Archives for Legislative Update

California: New Legislation Amends the Paid Sick Leave as of July 13, 2015

Posted by mnjinsurance on August 5, 2015

California’s new paid sick leave law, the “Healthy Workplaces, Healthy Families Act of 2014” (paid sick leave law) recently went into effect on July 1, 2015. Less than two weeks later, the law has already been amended. On July 13, 2015, the California legislature passed AB 304 amending the Paid Sick Leave Law. Governor Jerry Brown signed the bill into law the same day, as the law contains an urgency clause and the changes become effective immediately. Below is a brief description of the most important changes.

 

Who are covered workers?

The amendments clarify that the law applies to an employee who works in California for the same employer for 30 or more days within a year.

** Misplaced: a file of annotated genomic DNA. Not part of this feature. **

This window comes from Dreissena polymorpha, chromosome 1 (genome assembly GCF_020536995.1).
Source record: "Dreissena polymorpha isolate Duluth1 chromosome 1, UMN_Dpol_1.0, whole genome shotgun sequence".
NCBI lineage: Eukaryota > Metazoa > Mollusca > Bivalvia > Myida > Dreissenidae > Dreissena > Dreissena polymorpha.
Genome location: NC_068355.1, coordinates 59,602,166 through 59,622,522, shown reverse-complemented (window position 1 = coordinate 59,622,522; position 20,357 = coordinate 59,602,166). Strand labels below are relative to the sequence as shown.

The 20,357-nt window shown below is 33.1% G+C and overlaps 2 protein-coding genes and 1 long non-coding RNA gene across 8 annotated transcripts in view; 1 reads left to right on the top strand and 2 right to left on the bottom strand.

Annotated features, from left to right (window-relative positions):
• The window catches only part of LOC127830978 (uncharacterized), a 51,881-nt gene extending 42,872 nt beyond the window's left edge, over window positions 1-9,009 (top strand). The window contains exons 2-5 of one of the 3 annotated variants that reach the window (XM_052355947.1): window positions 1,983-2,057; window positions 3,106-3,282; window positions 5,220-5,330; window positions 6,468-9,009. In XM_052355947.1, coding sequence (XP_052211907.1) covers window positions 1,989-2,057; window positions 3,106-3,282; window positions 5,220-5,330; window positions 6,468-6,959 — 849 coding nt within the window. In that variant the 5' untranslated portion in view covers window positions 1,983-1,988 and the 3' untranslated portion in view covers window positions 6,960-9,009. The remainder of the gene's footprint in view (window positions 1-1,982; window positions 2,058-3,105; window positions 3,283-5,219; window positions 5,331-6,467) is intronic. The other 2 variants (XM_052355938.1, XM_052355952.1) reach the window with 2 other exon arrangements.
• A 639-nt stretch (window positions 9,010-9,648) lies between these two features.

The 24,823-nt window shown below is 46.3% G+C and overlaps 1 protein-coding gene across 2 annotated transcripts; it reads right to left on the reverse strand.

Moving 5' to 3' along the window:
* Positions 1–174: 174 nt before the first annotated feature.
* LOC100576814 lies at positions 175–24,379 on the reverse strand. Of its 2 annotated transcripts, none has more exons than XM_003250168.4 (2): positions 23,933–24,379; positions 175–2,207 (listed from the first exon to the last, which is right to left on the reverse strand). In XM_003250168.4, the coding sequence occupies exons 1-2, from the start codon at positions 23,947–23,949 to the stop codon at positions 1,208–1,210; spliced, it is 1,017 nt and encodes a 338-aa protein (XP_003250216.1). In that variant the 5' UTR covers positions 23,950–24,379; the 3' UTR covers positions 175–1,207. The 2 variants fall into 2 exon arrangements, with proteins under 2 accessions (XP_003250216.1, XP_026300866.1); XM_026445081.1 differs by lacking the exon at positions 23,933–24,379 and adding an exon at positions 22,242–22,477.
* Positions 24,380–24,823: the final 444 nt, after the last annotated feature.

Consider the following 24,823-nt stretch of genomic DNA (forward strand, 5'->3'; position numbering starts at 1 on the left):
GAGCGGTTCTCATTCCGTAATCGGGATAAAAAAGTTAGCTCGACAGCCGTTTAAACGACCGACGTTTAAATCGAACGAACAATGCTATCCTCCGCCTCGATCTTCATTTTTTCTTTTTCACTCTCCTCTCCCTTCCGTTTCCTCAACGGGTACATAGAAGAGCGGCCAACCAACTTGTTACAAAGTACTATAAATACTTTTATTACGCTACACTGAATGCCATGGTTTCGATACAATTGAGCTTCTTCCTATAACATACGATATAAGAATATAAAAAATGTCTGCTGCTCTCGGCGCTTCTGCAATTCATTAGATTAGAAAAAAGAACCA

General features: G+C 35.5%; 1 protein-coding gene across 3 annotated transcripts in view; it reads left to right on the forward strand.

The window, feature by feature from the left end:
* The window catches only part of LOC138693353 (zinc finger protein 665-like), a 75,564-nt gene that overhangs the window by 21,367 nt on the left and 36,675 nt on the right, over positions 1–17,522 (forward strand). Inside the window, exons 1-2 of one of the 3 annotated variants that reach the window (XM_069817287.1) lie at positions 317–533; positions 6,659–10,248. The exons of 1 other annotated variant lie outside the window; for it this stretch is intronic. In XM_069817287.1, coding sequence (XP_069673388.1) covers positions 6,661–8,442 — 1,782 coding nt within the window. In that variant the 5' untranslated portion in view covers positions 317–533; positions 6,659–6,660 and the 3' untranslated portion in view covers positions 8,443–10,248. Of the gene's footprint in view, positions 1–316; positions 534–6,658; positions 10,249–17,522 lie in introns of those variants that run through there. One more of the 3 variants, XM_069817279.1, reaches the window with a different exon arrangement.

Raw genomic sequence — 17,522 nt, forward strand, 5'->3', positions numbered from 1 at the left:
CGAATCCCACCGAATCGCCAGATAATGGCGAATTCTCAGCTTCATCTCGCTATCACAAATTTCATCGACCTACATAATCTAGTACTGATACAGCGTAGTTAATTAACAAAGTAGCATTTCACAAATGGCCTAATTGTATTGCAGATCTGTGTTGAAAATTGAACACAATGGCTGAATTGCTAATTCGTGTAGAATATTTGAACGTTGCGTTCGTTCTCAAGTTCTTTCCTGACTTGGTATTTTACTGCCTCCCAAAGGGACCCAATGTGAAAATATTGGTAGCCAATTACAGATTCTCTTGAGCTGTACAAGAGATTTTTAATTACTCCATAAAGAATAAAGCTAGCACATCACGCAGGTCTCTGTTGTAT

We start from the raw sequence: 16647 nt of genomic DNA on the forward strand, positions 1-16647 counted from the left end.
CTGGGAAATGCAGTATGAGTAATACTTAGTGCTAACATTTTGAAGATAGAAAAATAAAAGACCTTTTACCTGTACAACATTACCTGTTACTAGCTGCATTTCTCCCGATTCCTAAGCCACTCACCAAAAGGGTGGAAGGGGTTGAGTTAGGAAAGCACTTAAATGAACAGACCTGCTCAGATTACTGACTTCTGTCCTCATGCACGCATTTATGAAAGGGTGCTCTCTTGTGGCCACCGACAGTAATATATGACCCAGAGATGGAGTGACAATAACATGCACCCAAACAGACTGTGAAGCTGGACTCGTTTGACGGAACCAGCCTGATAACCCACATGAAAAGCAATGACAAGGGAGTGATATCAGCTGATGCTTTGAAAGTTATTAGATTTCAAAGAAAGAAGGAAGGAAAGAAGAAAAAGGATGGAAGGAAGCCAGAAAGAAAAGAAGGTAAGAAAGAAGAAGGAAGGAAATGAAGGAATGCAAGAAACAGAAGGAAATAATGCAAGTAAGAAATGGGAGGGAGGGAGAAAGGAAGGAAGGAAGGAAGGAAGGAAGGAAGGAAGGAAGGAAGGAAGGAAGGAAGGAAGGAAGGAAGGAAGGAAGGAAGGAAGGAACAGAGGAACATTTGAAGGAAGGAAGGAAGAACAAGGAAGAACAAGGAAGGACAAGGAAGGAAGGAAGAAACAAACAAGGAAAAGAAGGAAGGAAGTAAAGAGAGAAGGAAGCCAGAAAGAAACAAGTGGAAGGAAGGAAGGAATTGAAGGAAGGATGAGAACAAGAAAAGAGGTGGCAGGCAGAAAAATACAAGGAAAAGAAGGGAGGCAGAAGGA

How does the employer calculate the sick leave accrual?

 

The original law provided only one method of calculating the sickleave a grill. Now, with the amendment, the employer can calculate sick leave pay for nonexempt employees by one of the following:

  •  Using the same calculation used to determine the employees regular hourly rate for overtime purposes, or
  • Dividing the employees total wages (excluding overtime) by the employee’s total hours worked in the full pay cycle of the prior 90 days of employment.

 

Under the amendment, the employer can calculate sick leave pay for exempt employees by the following:

  •  The same method of calculating wages as it uses for other forms of paid leave, such as vacation.

 

Alternative accrual method:

  • The paid sick leave amendment clarifies that employers may use methods of occurring sick leave other than the “one hour of sick leave for every 30 hours worked method” (1-in-30 method) used in the original language of the law.
  • Alternative accrual method, such as accrual by pay period or by months of employment are also valid, provided that the employees receive at least 24 hours (3 days) of sick leave by the 120th calendar day of employment or the employer’s sick leave year (calendar year or otherwise).

 

Employers existing paid time off (PTO) or sick leave policies: